Hani Khan, a former stockroom worker for Abercrombie & Fitch Co., was fired for refusing to remove her Muslim headscarf. (AP Photo/Eric Risberg)

A federal judge ruled this week that the clothing company Abercrombie & Fitch wrongly fired a Muslim employee in San Mateo, Calif., for wearing a headscarf. The retailer said the look of its employees is part of its marketing strategy, but, according to the Associated Press, the judge found no “credible evidence” that the employee’s headscarf affected sales.

The company said it does not discriminate based on religion. Abercrombie has been the target of discrimination suits in the past, brought by black, Hispanic and Asian employees and job applicants.

About six-in-ten Muslim American women (59%) say they wear the headcover (or hijab) at least some of the time, including 36% who say they wear it whenever they are in public, according to a 2011 Pew Research Center survey.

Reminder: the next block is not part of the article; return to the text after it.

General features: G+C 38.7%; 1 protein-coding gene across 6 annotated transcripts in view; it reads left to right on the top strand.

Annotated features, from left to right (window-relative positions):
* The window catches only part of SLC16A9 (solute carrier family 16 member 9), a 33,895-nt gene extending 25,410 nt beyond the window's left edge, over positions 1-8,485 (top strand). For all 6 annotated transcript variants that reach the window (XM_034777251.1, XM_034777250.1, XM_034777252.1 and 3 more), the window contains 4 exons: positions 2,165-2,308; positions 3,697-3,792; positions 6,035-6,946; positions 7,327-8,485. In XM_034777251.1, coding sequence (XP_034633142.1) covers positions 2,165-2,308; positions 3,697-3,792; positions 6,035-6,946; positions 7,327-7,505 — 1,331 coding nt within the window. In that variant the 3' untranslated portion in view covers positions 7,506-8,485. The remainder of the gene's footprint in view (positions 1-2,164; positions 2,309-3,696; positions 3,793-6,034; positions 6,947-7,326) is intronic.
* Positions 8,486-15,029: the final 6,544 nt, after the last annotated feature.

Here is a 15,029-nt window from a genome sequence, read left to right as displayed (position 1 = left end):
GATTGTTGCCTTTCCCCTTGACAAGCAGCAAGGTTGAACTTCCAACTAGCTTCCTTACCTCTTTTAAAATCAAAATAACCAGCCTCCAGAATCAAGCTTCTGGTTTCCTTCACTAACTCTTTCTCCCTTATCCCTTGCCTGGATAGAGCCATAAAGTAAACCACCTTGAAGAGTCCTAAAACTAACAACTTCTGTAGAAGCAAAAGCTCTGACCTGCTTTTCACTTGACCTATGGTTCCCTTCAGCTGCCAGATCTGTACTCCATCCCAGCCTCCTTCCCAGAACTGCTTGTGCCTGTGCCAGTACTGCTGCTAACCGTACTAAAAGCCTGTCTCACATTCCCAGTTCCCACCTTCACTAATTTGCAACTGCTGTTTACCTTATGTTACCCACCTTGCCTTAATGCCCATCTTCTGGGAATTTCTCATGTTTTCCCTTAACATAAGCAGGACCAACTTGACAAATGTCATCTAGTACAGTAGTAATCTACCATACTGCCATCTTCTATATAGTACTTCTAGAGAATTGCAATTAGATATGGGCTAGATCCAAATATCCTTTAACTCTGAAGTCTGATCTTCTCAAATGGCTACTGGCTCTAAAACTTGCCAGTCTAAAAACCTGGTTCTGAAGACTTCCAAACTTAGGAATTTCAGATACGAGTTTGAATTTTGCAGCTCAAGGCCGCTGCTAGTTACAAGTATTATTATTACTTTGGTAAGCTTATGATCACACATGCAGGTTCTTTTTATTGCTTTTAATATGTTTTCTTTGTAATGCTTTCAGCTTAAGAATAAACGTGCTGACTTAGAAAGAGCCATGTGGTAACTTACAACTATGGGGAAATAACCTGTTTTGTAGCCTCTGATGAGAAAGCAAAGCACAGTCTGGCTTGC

The same survey also explored the most important problems Muslim Americans say they face. One-in-five U.S. Muslims (20%) mention discrimination, prejudice and unfair treatment. Nearly three-in-ten (29%) point to negative views about Muslims, 15% mention ignorance about Islam and 7% indicate religious and cultural problems between Muslims and non-Muslims. Only 16% say there are no problems facing Muslim Americans.

Younger Muslim Americans are more likely to say they have faced hostility due to their religion. More than half (56%) of U.S. Muslims ages 18-29 say they have been treated with suspicion, called offensive names, singled out by law enforcement or physically threatened in the year prior to the survey. By comparison, 35% of Muslim Americans ages 30 and older say at least one of those things has happened to them.

Michael Lipka  is an associate director focusing on news and information research at Pew Research Center.